And that all becomes so much that I have a really hard time writing about Hong Kong, about trying to say anything that doesn’t just feel like you’re shouting into the void, the flash-canyon of the global. Either bland or complete gibberish. So I’ll try to tackle it by unpacking what I found to be, while I was there, the three symbols of the city: it’s transportation, the great Buddha of Tian Tan, and Victoria Peak.
I’ve never been in a city where transit is a, if not the, tourist attraction. It’s got the best public ferry in the world: price-capped at a whopping 30 cents (Canadian) a ride, you’re given a little green token and get to ride this polished old woodchamp that chuggs along the channel, 7 minutes a ride. You’ll find yourself taking it eight or nine times, running back and forth along the deck to get the best view of the skyline.
Though the city is too condensed to have more than nine or ten metro lines, it’s the fastest, cleanest, and best organized I’ve ever seen (even designing the stations to have your transfer train facing opposite the train you’re just getting off, cutting out the 5-10 min transfer walk you have in pretty much any other city). Add to that comfy double-deckers, skinny clanging trams painted in vibrant blues and reds, mountain trolleys and peak cars, and you get a city defined by its transit.
At the core of this is movement; the never stop flow of bodies and machines at a pace that always seems to be accelerating. It gets at the strange, almost paradoxical, phenomenon that a city this chaotic is also so organized. It needs to be, doesn’t it? And being part of that movement, you get sucked in.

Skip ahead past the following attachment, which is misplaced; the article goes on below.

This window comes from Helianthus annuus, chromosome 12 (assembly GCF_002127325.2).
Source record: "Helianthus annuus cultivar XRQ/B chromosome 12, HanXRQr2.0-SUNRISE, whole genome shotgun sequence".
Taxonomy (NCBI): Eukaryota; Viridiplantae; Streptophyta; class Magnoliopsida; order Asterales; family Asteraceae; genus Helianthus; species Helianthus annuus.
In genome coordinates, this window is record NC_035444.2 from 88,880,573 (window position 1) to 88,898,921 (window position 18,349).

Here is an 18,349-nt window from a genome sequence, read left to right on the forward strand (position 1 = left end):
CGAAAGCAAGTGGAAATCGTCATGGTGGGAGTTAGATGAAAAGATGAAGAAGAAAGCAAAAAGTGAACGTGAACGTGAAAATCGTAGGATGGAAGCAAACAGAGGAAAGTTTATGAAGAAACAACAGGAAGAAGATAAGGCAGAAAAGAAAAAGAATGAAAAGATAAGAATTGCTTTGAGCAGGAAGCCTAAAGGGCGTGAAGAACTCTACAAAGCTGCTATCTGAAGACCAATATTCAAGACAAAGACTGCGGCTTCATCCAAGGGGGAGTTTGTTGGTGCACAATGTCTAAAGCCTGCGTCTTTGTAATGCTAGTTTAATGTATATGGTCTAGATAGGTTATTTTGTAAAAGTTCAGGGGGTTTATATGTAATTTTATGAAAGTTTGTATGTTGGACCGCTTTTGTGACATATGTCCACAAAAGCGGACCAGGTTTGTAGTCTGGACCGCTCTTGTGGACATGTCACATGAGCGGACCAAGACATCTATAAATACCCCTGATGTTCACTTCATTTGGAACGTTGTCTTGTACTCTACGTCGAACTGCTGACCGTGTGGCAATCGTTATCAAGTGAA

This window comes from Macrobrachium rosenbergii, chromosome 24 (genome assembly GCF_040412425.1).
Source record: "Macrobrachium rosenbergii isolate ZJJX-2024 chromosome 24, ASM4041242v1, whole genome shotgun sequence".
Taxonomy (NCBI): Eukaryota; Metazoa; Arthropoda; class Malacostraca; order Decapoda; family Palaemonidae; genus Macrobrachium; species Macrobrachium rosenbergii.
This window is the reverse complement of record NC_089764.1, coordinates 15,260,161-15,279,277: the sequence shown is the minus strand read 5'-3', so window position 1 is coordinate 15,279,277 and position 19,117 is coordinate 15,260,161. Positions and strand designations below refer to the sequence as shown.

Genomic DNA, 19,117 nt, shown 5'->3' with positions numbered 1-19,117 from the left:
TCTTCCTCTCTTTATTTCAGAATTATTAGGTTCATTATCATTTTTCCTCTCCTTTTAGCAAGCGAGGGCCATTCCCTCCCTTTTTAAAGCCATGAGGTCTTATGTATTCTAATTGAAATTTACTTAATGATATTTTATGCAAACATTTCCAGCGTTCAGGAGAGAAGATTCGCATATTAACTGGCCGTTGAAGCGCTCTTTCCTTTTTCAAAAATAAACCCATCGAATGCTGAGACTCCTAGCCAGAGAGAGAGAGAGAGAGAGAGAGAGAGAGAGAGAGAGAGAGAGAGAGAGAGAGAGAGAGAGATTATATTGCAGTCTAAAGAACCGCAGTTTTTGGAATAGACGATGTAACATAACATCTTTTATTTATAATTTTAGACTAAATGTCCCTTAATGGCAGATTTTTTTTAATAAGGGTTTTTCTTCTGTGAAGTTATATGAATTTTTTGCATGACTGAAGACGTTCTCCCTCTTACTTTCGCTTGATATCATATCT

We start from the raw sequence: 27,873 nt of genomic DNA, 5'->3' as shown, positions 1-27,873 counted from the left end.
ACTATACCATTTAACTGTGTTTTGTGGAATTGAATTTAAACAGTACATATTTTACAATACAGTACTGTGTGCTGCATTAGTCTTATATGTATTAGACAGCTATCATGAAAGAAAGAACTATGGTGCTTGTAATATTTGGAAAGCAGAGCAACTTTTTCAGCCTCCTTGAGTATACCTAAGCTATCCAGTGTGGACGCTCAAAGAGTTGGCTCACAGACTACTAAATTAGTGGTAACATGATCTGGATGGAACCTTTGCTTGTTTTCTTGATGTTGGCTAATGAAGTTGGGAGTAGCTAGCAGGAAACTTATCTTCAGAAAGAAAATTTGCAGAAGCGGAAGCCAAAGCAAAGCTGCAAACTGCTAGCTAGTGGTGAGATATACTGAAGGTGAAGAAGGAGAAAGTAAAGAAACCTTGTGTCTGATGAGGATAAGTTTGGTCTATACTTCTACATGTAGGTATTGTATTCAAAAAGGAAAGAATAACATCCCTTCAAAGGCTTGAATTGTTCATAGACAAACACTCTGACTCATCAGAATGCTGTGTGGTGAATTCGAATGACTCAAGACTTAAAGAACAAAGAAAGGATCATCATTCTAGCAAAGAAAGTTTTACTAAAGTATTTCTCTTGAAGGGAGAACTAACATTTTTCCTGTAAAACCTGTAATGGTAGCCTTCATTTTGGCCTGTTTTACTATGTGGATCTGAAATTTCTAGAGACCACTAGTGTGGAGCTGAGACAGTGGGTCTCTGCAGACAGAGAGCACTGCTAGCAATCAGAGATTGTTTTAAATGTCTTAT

Because when I think of Hong Kong, it’s all movement: of people and cars and me. I never stopped going. So much so that it’s really hard to put it all into words. Some kind of sense. Because I ran through that city. Never napped, barely slept; get off the plane and immediately it’s the museum, the bar, the street. All-night every day. I needed to be a part of everything, and somehow the more I put in, the faster I went: by the last day I was sprinting, never mind that my head’s about to float away, stomach drop out from under me, and the strange tingling in my spine that’s probably never a good sign. I never felt like I was allowed to stop. Not here.
The only time this pace was interrupted was on my daytrip out to find dat big Buddha. As the largest seated Buddha in the world, the Tian Tan Buddha is one of Hong Kong’s signature attractions. Nestled deep in the mountains of Lantau Island, you can see its hand raised in benediction from miles away, and getting to its level, up those long narrow steps, will give you a perfect panorama—the mountains towards the sea on one side, Hong Kong on the other. Photo opportunities galore.
As a tourist attraction? Boom, #1. As a religious one? That I’m not so sure. Completed in 1993, it doesn’t have that force of generations that places like Ise Jingu or Nanzenji hold over you, and the temple ground around it feels much less like a monastery and much more like Disneyland—what with the plastic mangrove trees, souvenir shops, and rides (rides, damnit!). It’s a must-see for sure, but you gotta wonder just how much the statue actually means to people in Hong Kong—there it sits, nestled high in the far western mountains, staring beyond us, bronze and aloof.